He was sentenced to 20 years in jail because the Japanese judge said it was slower and more painful than cutting off his head.
Upon Japan's surrender, my father was released though he suffered from amnesia because of all the beatings.
HERO OF THE HOUSEHOLD
In all these trials, I feel my mother suffered more because she had to endure all of this without the help of a husband.
Eggs, meat and rice were scarce and could only be bought at the black market at exorbitant prices.
But she made sure we got them so my father could have dinner every day.
She didn't complain once and was a bastion for all of us children. But this took much out of her. In 1946 (the year after the Japanese surrender), she succumbed to gall bladder cancer at the age of 48.
NAMING OF SYONAN GALLERY
It is good they call it Syonan. After all, Singapore was named 'Syonan-to'.
It suits the period of the Occupation, and it means a lot to those who went through it.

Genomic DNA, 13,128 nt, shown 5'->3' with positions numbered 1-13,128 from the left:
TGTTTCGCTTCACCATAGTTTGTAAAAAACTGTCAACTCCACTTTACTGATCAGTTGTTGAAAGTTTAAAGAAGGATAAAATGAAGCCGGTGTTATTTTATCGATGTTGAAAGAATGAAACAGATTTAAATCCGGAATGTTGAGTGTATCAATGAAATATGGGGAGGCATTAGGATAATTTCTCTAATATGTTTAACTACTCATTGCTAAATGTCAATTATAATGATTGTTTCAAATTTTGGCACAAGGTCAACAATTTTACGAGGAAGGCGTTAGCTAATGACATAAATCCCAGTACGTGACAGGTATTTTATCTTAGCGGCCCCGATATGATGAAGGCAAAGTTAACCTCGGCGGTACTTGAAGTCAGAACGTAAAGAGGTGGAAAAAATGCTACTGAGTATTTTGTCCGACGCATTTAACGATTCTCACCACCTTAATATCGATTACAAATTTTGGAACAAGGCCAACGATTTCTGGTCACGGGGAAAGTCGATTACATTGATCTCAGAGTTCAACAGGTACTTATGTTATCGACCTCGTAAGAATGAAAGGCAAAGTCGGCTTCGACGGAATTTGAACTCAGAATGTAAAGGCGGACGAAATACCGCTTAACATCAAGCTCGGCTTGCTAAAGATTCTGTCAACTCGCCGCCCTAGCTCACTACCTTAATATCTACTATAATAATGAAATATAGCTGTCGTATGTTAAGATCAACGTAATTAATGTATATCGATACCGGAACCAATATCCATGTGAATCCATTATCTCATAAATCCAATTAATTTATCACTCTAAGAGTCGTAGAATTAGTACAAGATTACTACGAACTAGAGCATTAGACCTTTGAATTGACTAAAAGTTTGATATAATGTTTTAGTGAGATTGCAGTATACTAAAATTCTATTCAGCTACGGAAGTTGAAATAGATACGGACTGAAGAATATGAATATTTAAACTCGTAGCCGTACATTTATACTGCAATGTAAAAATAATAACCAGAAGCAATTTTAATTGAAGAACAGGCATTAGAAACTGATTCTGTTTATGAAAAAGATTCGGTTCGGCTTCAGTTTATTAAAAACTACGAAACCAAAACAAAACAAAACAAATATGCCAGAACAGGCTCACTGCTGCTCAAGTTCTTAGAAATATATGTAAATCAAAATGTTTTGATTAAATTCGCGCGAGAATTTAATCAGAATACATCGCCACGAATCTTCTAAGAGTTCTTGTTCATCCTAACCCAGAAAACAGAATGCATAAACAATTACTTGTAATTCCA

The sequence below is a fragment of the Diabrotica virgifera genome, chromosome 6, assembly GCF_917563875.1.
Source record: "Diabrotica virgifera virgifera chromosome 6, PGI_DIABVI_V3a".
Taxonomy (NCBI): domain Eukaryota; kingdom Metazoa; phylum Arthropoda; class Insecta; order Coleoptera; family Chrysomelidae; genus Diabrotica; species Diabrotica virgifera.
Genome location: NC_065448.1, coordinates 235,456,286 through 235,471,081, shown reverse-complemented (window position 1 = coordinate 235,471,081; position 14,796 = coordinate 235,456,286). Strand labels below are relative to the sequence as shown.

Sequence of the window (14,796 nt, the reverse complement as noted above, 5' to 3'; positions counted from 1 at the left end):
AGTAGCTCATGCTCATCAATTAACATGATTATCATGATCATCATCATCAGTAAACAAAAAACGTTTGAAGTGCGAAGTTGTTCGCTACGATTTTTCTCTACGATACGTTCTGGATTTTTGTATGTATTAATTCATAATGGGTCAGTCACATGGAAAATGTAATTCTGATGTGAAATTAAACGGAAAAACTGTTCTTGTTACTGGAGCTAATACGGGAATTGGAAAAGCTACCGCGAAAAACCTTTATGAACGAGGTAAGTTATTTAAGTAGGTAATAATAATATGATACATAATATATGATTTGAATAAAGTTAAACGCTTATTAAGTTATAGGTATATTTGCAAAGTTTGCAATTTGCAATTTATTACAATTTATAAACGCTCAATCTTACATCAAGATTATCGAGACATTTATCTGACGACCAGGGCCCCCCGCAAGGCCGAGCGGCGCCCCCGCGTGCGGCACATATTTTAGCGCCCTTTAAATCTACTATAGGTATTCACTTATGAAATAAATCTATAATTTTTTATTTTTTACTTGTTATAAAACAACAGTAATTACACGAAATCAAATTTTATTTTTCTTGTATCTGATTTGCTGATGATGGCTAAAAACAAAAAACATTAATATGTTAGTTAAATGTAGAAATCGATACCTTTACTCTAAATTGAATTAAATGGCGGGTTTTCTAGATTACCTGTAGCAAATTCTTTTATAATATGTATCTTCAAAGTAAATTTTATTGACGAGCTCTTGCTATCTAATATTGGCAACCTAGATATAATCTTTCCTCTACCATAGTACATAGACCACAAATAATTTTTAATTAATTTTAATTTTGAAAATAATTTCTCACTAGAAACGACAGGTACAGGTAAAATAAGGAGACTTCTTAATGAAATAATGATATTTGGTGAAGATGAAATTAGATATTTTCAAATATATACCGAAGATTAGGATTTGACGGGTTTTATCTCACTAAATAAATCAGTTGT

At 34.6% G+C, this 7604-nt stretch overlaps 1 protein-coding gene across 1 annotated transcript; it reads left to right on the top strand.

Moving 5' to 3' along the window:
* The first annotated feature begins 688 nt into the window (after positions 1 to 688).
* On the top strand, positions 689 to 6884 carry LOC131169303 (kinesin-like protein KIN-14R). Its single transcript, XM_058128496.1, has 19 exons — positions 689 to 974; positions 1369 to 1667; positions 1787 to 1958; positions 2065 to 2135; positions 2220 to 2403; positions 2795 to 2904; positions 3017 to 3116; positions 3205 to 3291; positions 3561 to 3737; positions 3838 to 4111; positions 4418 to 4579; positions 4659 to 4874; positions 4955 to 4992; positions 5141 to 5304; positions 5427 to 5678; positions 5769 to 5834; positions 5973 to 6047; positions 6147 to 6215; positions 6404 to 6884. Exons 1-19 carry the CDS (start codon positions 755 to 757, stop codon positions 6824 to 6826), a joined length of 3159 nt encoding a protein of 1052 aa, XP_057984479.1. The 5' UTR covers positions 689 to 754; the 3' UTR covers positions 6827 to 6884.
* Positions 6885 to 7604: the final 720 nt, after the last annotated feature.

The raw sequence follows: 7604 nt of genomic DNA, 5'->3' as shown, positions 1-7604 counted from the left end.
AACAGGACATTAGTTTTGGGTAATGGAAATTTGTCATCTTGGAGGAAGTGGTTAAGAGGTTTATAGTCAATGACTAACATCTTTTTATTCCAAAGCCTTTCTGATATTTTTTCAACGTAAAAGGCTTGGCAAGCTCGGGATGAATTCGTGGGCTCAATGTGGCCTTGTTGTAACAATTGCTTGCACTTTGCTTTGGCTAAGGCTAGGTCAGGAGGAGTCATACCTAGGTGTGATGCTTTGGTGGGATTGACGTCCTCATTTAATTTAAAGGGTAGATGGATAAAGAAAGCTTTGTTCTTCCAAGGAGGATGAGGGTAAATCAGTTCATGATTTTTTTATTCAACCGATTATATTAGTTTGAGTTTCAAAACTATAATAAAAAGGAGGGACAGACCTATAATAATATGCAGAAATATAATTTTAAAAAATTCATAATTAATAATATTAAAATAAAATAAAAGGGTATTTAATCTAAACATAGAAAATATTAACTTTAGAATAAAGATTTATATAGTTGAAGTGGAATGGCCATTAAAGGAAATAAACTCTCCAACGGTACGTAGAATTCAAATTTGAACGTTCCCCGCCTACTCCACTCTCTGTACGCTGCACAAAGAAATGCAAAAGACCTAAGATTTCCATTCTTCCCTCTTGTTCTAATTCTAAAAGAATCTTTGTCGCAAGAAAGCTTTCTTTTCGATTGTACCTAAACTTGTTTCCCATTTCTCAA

It reminds people of the war times and all the hardships and losses families suffered.
Without this name, people will just think it is like any other war memorial.
Mr Tan's Syonan Labour Department labour identity booklet, which logged his wages, and his medic worker armband, are both on display at the exhibition.
Mr Nadarajah's oral account of his war experiences are also featured in the new exhibits.
'Surviving The Japanese Occupation: War and Its Legacies'
OPEN: 9am to 5.30pm (Monday to Saturday)
12pm to 5.30pm (Sunday)
WHERE: 351 Upper Bukit Timah Road, Singapore 588192.
FREE ADMISSION TO:
• All children under 6
• Singaporeans and permanent residents
• Singapore student pass holders
• Museum Roundtable members
Free admission to all on Open House Days.
For more information: www.nas.gov.sg/syonangallery.